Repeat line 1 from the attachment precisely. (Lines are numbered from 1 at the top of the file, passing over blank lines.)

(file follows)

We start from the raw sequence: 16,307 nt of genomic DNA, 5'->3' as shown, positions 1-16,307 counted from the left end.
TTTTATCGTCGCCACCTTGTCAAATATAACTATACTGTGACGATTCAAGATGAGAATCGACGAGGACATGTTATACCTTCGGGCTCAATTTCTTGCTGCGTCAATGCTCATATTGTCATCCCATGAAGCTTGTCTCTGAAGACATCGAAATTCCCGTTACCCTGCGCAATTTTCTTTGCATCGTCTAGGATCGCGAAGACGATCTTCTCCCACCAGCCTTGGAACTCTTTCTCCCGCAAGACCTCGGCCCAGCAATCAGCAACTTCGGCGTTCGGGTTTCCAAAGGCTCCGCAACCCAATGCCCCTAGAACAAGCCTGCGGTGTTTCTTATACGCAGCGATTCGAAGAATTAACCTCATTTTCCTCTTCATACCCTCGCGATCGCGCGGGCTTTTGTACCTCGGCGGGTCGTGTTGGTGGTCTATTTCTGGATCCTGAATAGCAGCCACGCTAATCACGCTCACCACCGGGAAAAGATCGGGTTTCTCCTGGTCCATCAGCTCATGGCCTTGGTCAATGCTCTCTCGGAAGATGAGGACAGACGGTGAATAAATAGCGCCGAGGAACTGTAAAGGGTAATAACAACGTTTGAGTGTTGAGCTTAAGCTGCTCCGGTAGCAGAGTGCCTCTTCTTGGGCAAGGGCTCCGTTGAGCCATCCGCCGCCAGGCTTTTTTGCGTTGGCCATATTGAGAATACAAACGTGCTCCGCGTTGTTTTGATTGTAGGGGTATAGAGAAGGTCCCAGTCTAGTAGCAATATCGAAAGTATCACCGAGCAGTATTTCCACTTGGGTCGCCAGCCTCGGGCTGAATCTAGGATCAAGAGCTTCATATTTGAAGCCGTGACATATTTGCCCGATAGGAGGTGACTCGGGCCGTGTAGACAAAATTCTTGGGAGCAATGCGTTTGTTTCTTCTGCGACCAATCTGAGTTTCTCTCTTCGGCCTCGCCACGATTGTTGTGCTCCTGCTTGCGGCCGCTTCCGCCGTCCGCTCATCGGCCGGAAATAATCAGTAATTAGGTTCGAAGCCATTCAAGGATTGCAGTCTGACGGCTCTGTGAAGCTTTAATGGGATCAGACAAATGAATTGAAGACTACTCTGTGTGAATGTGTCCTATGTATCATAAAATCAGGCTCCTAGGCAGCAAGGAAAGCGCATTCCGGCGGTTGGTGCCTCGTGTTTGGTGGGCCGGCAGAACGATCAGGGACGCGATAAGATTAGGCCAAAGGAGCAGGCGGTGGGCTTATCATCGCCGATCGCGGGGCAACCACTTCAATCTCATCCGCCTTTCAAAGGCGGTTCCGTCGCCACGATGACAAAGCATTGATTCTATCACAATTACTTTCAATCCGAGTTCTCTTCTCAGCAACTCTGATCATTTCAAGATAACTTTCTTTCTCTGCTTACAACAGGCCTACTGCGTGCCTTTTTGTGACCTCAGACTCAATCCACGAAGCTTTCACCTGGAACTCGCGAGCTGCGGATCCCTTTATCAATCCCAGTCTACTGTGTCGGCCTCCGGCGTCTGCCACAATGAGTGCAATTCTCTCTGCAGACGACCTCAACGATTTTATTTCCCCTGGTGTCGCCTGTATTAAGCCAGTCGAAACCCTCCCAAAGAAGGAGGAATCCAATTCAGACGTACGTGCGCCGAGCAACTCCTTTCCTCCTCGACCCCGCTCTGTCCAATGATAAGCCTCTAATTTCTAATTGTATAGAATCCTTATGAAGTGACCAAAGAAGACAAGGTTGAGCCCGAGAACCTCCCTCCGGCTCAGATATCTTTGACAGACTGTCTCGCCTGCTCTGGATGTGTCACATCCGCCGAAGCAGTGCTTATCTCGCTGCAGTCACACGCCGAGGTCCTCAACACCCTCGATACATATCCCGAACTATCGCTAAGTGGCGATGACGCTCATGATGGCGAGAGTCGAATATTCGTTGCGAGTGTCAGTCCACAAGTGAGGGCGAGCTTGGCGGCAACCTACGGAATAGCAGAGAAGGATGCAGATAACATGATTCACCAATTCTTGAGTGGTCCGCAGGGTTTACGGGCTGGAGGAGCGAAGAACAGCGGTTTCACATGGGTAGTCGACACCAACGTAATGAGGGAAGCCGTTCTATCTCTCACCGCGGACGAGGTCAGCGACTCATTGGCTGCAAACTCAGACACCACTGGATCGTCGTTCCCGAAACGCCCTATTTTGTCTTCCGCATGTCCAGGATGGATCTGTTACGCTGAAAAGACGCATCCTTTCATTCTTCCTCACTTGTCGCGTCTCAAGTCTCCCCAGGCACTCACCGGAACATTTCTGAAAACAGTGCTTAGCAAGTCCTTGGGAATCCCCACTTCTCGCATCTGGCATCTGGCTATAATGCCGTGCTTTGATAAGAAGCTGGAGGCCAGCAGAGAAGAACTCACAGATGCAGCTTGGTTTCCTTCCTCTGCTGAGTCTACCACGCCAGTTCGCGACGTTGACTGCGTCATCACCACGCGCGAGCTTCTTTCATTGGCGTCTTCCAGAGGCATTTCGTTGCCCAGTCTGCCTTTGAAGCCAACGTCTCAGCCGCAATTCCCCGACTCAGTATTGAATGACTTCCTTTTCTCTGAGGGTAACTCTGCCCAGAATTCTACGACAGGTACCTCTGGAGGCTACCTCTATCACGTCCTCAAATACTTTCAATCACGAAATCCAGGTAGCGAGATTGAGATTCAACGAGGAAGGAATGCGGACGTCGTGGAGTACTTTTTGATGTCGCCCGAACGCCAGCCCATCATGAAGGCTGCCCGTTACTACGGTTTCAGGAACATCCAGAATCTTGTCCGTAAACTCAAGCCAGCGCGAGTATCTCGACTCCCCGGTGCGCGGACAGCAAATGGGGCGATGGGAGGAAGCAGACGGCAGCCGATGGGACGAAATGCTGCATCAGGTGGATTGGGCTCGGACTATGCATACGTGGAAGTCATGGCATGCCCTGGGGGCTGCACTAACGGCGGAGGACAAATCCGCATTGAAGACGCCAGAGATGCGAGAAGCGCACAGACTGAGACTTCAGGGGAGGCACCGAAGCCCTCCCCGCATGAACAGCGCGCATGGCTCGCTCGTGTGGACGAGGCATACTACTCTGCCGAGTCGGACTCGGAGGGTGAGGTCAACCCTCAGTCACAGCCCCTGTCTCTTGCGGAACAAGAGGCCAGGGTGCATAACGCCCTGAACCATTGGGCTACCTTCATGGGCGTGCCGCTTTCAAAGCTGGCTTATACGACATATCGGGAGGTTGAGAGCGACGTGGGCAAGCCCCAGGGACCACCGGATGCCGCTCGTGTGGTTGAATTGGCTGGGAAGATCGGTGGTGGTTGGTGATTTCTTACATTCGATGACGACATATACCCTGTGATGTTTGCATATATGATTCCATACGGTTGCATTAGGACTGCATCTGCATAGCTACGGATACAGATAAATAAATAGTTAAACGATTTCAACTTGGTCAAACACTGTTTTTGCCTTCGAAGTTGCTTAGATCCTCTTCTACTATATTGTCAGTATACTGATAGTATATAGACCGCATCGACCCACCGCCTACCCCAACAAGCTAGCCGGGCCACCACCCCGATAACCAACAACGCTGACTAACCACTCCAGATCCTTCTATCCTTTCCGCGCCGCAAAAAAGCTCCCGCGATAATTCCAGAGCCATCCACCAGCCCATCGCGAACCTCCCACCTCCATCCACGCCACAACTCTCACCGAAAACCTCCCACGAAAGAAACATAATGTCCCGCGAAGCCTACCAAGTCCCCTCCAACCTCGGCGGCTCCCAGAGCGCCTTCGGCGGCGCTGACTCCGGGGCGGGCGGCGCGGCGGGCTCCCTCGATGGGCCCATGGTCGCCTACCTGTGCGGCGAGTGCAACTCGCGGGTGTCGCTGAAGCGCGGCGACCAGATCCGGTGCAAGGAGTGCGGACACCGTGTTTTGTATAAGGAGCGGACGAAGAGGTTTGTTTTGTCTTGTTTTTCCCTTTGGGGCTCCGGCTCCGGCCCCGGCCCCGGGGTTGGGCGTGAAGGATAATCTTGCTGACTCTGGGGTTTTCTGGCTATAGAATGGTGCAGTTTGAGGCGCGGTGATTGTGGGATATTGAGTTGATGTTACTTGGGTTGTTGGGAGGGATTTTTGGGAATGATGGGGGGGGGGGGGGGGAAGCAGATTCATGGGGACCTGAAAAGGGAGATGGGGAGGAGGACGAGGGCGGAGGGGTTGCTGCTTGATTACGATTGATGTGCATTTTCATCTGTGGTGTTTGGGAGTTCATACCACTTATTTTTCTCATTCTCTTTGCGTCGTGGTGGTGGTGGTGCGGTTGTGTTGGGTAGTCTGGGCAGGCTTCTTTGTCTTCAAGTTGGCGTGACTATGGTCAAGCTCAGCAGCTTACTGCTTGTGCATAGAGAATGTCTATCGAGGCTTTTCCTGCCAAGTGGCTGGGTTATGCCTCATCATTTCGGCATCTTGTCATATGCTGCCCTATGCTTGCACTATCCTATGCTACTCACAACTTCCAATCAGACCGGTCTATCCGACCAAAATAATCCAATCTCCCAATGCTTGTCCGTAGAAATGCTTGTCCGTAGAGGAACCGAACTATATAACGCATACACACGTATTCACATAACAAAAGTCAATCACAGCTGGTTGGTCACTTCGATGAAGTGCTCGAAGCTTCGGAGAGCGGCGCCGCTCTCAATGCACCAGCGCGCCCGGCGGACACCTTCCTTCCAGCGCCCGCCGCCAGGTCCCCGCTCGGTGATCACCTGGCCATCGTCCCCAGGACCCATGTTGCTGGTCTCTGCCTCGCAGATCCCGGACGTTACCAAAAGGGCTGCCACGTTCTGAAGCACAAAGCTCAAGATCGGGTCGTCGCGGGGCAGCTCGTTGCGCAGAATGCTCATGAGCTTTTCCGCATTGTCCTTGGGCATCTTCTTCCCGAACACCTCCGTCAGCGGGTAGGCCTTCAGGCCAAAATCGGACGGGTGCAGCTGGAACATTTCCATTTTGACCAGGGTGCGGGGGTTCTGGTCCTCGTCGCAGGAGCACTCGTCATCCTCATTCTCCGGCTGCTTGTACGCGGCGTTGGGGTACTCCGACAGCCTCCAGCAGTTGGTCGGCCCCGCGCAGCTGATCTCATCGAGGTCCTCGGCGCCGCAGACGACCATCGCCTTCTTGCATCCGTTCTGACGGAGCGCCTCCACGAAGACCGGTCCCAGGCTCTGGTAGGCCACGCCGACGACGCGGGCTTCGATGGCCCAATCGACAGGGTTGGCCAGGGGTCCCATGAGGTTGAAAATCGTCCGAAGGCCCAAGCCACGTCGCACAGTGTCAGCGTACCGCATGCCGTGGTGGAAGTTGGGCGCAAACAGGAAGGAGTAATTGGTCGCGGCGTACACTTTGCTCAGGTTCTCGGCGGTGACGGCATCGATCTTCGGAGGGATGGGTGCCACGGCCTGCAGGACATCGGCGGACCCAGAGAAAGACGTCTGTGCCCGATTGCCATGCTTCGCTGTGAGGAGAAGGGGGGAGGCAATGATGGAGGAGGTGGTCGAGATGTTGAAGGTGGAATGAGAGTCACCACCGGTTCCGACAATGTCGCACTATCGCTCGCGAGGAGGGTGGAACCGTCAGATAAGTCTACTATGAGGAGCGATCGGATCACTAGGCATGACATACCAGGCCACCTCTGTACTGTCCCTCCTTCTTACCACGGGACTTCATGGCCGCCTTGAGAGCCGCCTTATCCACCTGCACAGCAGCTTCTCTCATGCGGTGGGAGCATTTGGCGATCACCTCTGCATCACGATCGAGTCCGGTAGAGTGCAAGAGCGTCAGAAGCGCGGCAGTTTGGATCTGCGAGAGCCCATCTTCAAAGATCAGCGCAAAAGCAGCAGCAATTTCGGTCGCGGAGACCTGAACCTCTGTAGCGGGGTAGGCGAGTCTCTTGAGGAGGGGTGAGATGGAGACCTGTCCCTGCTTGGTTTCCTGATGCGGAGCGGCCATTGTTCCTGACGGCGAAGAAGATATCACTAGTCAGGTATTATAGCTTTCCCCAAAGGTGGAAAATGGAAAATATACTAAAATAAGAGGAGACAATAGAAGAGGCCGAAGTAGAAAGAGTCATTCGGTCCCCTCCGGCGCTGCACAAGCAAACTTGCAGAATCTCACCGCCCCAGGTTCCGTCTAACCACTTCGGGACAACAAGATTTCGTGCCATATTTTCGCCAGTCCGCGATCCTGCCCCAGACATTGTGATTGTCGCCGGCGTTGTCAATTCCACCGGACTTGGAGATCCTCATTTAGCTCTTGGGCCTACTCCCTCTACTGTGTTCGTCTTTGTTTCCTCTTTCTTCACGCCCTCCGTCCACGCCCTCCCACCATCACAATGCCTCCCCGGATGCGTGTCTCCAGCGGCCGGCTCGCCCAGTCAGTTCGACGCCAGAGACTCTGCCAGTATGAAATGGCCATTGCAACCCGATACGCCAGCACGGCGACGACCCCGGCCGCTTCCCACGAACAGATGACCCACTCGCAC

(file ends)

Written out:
We start from the raw sequence: 16,307 nt of genomic DNA, 5'->3' as shown, positions 1-16,307 counted from the left end.